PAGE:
Five Things You Should Avoid for Optimal Dental Health
Five Foods to Avoid for Optimal Dental Health
1. Acidic Foods
When you consume foods or drinks that have a high acidic concentration, it is detrimental to your tooth's enamel.
The levels of acid will increase in your mouth, for example, when you drink soda, fruit juice, and red wine, or eat citrus fruits, tomatoes, and pickles.
The more you eat and drink acidic foods and beverages, the more your tooth enamel will become eaten away.
While some people may believe they have a firm understanding of what is acidic, and what isn't, these foods and beverages aren't always as evident as they seem.
For example, some breakfast items, bread, and fish are classified as being acidic.
What can you do? The recommendation is to eat and drink acidic foods in moderation. If you're going to eat orange slices or any other kind of acidic food, it's a good idea to rinse with water afterward or chew sugarless gum. In doing so, you'll help neutralize the acid in your mouth.
2. Foods with Low or No Nutritional Value
Everyone likes to indulge in junk food treats on occasion, and while these aren't always the best choices, they aren't going to cause harm in moderation.
However, when a diet consists of significant amounts of food choices with poor nutritional value, your oral health will suffer.
The main reason for this is that, in order to fight infections, your immune system requires a balance of vitamins and minerals.
What should you do? By selecting a nutrient-rich diet, you're increasing your chances of having a healthier smile.
For example, if you eat foods that are high in phosphorus, like beans, dairy, eggs, fish, lean meat, and nuts, you're more likely to have stronger teeth. You can also get stronger teeth by eating calcium-rich foods like almonds, cheese, green leafy vegetables, low-fat or fat-free milk, and yogurt.
3. Sticky Foods
When you eat foods that are chewy or sticky, they're more likely to cause decay because they stay on your teeth longer.
It isn't uncommon for these sticky particles to remain on your teeth even after rinsing with water or after you brush your teeth. Some of the culprits include caramel, fudge, and taffy.
What should you do? When you eat sticky foods as part of your main meal, the extra saliva in your mouth will help rinse the particles off your teeth. When you're snacking throughout the day, it becomes more of a problem of how often you eat versus the sticky foods you select.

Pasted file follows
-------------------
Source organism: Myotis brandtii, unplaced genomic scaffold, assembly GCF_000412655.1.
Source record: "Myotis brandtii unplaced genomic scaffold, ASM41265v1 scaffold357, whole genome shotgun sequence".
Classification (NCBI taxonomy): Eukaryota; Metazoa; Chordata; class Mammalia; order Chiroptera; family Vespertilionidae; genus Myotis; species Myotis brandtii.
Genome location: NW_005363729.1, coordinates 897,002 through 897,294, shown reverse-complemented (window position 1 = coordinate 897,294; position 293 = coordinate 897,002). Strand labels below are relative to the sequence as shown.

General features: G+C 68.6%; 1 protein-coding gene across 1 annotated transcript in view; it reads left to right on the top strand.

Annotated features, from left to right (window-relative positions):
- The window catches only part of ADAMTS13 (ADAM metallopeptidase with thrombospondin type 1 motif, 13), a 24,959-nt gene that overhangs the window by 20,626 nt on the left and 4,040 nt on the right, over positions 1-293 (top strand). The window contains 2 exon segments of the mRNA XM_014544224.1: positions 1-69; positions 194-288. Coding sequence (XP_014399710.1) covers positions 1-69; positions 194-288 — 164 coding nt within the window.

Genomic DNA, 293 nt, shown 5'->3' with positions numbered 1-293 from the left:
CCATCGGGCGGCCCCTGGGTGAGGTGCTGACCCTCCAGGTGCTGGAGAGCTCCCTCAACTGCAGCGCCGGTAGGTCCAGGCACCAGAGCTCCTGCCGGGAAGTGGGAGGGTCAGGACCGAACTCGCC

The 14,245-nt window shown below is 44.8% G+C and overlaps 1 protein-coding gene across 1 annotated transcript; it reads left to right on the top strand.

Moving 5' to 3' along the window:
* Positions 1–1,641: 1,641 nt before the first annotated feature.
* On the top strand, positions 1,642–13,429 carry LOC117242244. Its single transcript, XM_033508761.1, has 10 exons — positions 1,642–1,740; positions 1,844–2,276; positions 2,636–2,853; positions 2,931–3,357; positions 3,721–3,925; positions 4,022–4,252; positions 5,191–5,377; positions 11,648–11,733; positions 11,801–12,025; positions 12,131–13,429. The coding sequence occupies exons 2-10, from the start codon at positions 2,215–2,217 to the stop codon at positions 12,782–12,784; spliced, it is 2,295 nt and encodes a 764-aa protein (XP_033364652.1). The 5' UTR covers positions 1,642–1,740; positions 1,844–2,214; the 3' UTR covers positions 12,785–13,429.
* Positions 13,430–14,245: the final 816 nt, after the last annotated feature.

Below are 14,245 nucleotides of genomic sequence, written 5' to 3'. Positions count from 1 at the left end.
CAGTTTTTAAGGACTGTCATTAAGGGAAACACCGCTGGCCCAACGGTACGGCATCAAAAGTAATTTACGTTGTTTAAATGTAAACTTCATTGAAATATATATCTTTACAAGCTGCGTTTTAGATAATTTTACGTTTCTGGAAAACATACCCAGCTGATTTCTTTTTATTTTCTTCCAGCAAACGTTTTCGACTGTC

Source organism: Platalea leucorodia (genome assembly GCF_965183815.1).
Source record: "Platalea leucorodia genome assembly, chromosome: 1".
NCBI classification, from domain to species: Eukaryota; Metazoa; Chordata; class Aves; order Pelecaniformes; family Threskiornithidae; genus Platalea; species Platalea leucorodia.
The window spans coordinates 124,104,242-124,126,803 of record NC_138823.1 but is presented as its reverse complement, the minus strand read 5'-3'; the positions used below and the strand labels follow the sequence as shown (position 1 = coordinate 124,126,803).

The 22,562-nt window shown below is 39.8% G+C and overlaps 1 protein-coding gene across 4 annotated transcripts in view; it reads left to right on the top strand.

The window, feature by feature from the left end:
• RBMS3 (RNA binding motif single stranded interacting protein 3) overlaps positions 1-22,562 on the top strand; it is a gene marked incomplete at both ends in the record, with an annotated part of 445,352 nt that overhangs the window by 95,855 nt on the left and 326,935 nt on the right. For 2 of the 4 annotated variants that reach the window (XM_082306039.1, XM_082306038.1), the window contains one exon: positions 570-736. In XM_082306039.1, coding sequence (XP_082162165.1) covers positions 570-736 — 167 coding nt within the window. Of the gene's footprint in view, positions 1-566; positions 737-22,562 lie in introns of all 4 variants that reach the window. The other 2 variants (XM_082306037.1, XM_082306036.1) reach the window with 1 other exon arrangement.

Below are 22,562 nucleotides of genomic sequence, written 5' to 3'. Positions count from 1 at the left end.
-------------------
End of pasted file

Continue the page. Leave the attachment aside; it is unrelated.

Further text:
4. Sugary Foods
Acidic foods and beverages aren't the only culprits for causing the acid levels in your mouth to rise.
When you consume foods with high sugar content, the sugar mixes with the bacteria in your mouth to produce high levels of bacteria.
According to research conducted for the Journal of Dental Research, "Pathological factors mentioned are bacteria and ingestion of fermentable carbohydrates (sugars); protective factors include salivary flow and fluoride exposure."
What can you do? Unfortunately, in this day and age, it's difficult to avoid sugar in foods because just about everything we eat and drink contains some level of sugar. If you attempt to eliminate sugar entirely from your diet, you may be cutting out other critical nutrients.
However, you can eliminate foods that have added sugars like molasses, honey, and glucose.
5. Supersizing Foods
When we go to restaurants and opt to supersize our portions, we're doing ourselves a disservice to our overall health, as well as our oral health.
According to Penn State University, "Nutritionists tell us we have an obesity epidemic in our country. One of the problems is an unrealistic idea of appropriate portion size. Our restaurants are offering larger portion sizes and even supersizing the portions."
Therefore, we're drinking more soda and eating more sugary condiments and other sticky or acidic foods when visiting fast-food restaurants.
What can you do? Consider avoiding fast-food restaurants altogether, and instead of super-sizing when going out to eat, select a regular or small-sized meal.
You could also choose water instead of soda, and salads with non-acidic dressings.
Wrapping It Up
As you can see, there is a myriad of food options you should stay away from to achieve optimal dental health.
In doing so, not only will you experience better dental check-ups each time you go in for a cleaning, but you'll also maintain your smile for a longer time.
Ultimately, the goal is for our teeth to last us a lifetime. If we continue to avoid the foods that are detrimental to our smiles, we're fighting half the battle.
Visit your dentist for routine cleanings and check-ups to ensure you'll maintain your dental health.